Long Island House / Thomas Phifer and Partners

© Thomas Phifer + Partners – rendering by Encore

For Thomas Phifer + Partners’ latest residence, the firm takes inspiration from the envisioned site’s proximity to the water. The seemingly repetitious simplistic form is actually one continuous surface that undulates to carve spaces underneath it.

More images and more about the residence after the break.

© Thomas Phifer + Partners – rendering by Encore

Rising gracefully from the sand dunes, the form fluidly defines different programmatic elements, and its free flowing nature embraces the landscape.

© Thomas Phifer + Partners – rendering by Encore

The residence’s weightless quality, especially its curvilinear attitude, suggest a new direction for Phifer (be sure to view Fishers Island House, previously featured on AD) , and yet, even though aesthetically different, the driving design philosophies remain similar. “Like the quiet, fine-boned pavilions that form a leitmotif throughout the work, this seamlessly unembellished beach structure reflects a yearning to defer to a larger landscape, minimizing architectural intervention. And just as the sensuously sculptural, almost randomly strewn, skylights of several earlier designs play against otherwise rational lines, this undulant cloak finds its counterpoint in a precisely straight-edged plan,” explained the architects.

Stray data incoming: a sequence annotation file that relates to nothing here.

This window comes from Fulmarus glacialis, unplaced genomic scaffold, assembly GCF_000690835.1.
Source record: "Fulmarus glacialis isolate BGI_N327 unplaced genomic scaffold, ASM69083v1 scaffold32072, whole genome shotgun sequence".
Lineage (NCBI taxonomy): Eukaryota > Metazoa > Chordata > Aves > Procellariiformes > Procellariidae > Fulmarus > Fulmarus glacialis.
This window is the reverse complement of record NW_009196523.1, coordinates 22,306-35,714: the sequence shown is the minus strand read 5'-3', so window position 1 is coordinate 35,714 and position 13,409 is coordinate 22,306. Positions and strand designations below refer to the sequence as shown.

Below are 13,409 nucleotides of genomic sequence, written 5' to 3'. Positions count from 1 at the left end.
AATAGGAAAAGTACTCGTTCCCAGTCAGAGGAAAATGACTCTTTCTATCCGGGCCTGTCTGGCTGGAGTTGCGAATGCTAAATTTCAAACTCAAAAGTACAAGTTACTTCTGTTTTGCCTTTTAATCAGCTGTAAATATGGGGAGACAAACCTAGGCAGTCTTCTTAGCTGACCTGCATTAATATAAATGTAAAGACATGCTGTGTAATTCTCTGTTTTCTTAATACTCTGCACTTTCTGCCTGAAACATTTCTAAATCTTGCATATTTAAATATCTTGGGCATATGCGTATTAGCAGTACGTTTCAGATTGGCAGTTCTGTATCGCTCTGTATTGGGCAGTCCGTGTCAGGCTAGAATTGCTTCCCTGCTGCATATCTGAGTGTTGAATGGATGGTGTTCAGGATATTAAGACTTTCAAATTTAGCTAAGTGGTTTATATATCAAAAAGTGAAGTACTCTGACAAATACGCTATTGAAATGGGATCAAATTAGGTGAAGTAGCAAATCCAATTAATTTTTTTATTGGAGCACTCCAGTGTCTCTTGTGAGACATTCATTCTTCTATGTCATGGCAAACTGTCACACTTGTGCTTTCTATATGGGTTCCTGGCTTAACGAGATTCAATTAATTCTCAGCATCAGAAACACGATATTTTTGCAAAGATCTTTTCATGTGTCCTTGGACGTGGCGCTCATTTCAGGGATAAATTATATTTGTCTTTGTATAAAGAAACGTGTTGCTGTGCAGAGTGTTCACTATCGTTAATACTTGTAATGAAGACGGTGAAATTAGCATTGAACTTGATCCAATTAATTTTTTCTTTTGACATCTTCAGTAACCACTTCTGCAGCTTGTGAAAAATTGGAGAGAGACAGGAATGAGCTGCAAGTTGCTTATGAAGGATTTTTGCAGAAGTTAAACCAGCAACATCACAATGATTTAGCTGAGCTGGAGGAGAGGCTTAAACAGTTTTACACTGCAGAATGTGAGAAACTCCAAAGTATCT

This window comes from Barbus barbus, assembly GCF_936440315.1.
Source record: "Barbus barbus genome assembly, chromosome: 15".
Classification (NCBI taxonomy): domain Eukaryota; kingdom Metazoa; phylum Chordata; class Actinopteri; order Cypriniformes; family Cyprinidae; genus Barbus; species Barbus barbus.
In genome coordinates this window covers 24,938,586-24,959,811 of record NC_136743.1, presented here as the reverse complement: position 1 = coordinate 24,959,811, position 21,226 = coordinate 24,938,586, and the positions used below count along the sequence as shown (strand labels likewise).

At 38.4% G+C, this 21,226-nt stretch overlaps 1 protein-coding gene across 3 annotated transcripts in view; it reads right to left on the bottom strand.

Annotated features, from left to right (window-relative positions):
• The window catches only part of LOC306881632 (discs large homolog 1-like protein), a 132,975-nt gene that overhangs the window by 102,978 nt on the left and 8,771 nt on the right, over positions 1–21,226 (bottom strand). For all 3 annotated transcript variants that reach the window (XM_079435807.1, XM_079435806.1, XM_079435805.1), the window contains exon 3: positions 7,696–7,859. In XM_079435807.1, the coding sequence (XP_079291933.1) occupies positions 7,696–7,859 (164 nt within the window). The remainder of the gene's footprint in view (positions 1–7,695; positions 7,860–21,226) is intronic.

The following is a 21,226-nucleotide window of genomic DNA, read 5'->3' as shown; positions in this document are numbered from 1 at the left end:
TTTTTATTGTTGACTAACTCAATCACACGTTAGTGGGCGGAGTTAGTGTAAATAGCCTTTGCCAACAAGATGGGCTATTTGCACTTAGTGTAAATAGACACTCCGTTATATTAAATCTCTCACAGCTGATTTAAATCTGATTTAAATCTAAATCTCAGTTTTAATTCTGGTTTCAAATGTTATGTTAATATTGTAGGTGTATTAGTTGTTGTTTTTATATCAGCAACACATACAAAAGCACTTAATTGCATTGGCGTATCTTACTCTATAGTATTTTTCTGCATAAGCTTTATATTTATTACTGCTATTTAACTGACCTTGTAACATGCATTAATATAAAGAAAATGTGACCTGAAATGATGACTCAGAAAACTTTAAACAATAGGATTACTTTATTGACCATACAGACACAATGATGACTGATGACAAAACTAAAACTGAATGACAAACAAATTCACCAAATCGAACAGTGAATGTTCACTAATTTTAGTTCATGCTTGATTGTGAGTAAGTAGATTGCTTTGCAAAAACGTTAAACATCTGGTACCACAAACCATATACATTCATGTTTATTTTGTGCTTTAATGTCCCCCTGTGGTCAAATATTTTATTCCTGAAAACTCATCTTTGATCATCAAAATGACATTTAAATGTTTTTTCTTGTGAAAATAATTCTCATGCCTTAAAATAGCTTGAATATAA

© Thomas Phifer + Partners – rendering by Encore

The architects expanded, “It is a house with calligraphic flourish, writ lightly yet vibrantly in the sand.”

© Thomas Phifer + Partners – rendering by Encore

All renders by Encore

Cite: Cilento, Karen. "Long Island House / Thomas Phifer and Partners" 22 Sep 2010. ArchDaily. Accessed 21 Aug 2014. <http://www.archdaily.com/?p=78972>

26 comments

  1. Thumb up Thumb down 0

    nice images, but ah, would appreciate a explanation of roof material / structural system… images seem a little unrealistic without knowing a little more

    • Thumb up Thumb down 0

      well dear ben, if your client is asking for a HOUSE and you are not able to think or create for whatever lazy reason you have, the most “brilliant ” you can copy is a HOUSE, not a bloody chapel or parabolic structure

      • Thumb up Thumb down 0

        Parabolic structure should be avoided then because Niemeyer did it before?
        What does it mean? We should go further in the originalistic imaginistic projects every time to feed ones ego?